For this edition of Riders & Rein Sensors we had a talk with Grand Prix rider and instructor Laurien van der Meer. Laurien runs her sport and training stable “Het Podium” in Starnmeer with a strong focus on performance but also on the welfare of the horses. With her team she trains riders and horses up to GP level. Her ambition with her horse Het Podium Wesley is to increase their performance in the Grand Prix even further and possibly to compete at some international competitions this year. To inspire and educate her students she organizes clinics on a regular basis. After she saw some clinics on Facebook about the Rein Sensors, she contacted Menke if she would give a clinic at her sport stable.
Laurien herself also took part in the Rein Sensors clinic she organized with Menke at her stable. Laurien tells: “With my GP horse Het Podium Wesley the biggest challenge is to get a correct contact on the bit. He can get a little bit short in the neck and sometimes he opens his mouth. At the same time he’s very light on the reins. Maybe too light? However, the light contact has consequences; my horse is very forward and it’s hard to control that forward motion. Also, it’s difficult to keep my horse over his back, really using his topline. This creates an image that my horse has a lot of tension. But in reality he is not that tense. I really wanted to improve that because at competitions the judges also (understandably) conclude that my horse is too tense.”
Measuring is knowing!
“In the clinic with Menke the Rein Sensors showed that I had a very light and constant contact on both reins and when I collected my horse, the contact was even lighter. In a forward motion I had a little bit more pressure on the reins. But with an average of 0.5 kg on the reins the contact was very light. This confirmed my thoughts. The Rein Sensors made clear that the problem of getting too short in his neck and opening his mouth is not caused by riding with too much pressure on the bit. So to solve this problem I had to find another way; by getting just a little bit more pressure on the reins to create a more constant contact. This we achieve by riding with more impulsion from the hind leg and keeping a constant contact on the reins until my horse accepts the contact. My horse is very forward by nature, so it’s a big challenge to ride a forward horse more forward to improve the contact on the bit and the length in the neck. With my trainer Patrick van der Meer we’ve already made a lot of progress solving this problem.”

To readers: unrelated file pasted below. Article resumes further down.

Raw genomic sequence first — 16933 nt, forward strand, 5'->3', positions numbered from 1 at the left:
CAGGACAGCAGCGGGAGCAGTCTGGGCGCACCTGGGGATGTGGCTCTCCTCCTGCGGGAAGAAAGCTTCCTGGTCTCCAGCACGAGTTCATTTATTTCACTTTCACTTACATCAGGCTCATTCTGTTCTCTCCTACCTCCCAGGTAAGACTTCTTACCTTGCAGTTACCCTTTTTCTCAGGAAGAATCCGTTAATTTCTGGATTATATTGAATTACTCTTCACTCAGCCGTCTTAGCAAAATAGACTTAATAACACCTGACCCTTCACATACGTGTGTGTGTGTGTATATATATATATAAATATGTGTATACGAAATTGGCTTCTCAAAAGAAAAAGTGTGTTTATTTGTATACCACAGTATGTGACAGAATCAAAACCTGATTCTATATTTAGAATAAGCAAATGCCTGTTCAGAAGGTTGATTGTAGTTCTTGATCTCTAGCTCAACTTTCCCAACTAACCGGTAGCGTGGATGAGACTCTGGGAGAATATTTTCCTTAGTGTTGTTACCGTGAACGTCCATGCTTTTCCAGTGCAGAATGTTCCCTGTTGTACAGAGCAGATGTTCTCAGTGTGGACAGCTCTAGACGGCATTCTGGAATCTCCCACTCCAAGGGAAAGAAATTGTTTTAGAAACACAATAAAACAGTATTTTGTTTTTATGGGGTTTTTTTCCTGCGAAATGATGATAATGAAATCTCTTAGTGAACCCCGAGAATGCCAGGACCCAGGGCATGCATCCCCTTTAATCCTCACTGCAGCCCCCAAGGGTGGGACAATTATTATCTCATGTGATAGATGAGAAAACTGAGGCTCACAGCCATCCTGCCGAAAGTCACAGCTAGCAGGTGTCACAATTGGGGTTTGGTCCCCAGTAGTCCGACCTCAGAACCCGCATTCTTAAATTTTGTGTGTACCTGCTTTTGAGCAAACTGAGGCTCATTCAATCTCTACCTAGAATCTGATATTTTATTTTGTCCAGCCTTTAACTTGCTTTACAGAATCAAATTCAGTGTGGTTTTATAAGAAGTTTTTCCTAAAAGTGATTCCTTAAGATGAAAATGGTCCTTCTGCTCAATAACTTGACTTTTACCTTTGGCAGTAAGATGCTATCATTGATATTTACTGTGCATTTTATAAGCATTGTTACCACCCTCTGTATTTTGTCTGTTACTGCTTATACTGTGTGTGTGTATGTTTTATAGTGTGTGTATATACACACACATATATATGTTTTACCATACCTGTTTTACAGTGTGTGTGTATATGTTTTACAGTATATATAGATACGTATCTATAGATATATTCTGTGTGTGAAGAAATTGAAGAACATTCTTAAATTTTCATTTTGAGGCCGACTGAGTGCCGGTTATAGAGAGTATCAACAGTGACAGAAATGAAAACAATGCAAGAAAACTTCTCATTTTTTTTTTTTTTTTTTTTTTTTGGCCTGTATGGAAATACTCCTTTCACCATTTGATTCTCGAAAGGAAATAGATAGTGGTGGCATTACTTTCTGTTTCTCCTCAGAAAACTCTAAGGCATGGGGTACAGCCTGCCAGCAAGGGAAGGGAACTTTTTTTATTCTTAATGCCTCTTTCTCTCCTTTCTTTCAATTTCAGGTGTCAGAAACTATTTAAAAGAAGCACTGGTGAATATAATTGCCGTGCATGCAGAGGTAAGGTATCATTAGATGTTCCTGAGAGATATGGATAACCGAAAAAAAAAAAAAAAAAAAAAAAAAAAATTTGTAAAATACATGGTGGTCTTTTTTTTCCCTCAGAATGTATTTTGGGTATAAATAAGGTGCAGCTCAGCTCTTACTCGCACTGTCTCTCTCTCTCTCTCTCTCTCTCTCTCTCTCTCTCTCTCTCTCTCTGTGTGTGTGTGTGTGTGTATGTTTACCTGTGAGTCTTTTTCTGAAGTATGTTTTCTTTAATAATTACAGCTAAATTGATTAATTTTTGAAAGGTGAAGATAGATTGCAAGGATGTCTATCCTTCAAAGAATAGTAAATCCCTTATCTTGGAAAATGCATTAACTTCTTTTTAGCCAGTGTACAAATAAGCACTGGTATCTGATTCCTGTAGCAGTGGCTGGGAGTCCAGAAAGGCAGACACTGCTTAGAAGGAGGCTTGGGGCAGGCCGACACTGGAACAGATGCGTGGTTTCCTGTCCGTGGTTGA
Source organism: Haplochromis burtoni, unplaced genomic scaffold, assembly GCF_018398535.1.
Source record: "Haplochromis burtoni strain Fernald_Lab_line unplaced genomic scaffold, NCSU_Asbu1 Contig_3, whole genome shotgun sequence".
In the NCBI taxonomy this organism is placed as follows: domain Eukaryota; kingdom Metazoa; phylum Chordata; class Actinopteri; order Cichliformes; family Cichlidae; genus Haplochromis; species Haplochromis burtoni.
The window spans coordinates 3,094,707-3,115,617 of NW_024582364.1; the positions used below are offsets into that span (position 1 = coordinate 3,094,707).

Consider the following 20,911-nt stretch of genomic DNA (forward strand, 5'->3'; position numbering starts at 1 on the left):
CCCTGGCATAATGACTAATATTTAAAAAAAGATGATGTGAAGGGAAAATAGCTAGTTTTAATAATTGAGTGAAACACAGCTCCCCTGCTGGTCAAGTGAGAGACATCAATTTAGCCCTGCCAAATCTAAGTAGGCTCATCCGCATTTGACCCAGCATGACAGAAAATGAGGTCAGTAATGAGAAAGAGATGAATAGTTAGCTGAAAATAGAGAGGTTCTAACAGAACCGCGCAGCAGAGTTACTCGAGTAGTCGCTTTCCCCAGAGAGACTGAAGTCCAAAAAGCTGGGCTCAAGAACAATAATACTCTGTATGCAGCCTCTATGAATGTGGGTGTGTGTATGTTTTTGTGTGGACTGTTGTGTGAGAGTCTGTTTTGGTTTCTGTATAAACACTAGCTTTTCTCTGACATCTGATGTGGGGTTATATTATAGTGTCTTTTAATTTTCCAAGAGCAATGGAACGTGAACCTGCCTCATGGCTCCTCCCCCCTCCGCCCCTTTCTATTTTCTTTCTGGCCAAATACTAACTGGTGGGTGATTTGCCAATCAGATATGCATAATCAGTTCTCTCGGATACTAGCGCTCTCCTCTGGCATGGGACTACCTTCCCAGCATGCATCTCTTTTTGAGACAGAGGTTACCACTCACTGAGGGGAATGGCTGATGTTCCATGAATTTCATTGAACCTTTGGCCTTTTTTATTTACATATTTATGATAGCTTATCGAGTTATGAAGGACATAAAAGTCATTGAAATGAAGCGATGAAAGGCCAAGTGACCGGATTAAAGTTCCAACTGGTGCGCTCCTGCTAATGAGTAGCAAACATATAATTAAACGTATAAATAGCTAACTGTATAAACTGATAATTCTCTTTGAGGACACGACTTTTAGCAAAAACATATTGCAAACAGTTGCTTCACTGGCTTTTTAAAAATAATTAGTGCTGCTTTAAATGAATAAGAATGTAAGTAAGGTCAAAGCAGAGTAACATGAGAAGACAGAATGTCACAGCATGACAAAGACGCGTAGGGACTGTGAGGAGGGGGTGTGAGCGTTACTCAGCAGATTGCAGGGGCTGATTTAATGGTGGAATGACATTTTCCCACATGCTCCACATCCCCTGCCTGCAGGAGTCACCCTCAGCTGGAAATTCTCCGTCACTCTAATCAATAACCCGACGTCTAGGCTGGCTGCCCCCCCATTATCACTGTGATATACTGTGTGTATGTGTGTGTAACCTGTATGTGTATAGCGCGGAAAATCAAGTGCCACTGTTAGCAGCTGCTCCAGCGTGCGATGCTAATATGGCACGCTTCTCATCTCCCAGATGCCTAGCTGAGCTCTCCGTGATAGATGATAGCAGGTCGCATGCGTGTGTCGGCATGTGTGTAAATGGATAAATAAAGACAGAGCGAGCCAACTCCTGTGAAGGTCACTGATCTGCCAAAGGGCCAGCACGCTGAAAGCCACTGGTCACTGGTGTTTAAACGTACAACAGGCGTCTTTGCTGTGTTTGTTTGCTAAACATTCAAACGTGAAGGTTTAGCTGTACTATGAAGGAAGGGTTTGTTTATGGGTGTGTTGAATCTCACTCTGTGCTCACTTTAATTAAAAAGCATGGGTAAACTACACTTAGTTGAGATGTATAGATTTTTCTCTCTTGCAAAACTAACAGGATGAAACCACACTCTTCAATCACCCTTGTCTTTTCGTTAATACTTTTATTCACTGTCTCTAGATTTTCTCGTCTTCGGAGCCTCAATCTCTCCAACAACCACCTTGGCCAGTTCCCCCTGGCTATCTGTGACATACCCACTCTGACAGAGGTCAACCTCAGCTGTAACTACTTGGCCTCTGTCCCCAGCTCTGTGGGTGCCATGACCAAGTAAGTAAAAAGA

“For me the clinic with the Rein Sensors made clear that I wasn’t riding with a lot of pressure. At some point I started to doubt myself about that; I can think that my contact is very light, but maybe another rider thinks it’s way too much. If you measure you know!”
That horse isn’t lame! Or is he?
“The clinic with the Rein Sensors also was an eye-opener for my students. It gave them insight in the way they communicated with their horse. From some of my students I know that they don’t have a equal or constant contact. This causes problems like horses not moving straight, loss of impulse, loss of contact and communication problems with their horse. The Rein Sensors gave my students insight on different aspects, like how a normal contact feels, how to communicate with their horse with the half halt or how to release the pressure at the right moment. At one moment Menke concluded that one of the horses was lame. At first I thought she was wrong, as well as my student. When we looked at the horse, the horse wasn’t lame. We could not see anything. But Menke told us: the computer doesn’t lie. A few weeks after the clinic the horse was visibly lame. The Rein Sensors detected it in a very early stage!”
It’s all in the basics
“My vision on how to train a horse properly is that you always start with the correct basics. The right way to develop a horse is to ride it from the hind legs, over his back, to the hand of the rider while the horse is accepting the bit. That’s the biggest challenge! When the basics are correct, the exercises aren’t that hard anymore. The Rein Sensors give riders insight in how much pressure they should have and if the pressure is equal. It can measure if what you say or think you do, is what you actually do. At sport stable “Het Podium” we take this very seriously! We want to train our horses and our students properly. In general we would love to see more focus on the correct basics.”
“We’ve had a lot of students that didn’t have the correct basics and it demands a lot of creativity to restore them. To create good basics on a horse takes time, but when you miss important steps to get there quick, it only takes longer. Riders should not be afraid to use Rein Sensors. Only if you have enough self-reflection you can develop yourself. The Rein Sensors help you reflect on how you communicate with your horse. It can be very confronting, and the truth hurts sometimes. But you have to go through that and work on it! Your horse will be thankful.”
Laurien van der Meer
Have you ever ridden with Rein Sensors? What insight did they give you? Do you want to share your story with us? Contact firstname.lastname@example.org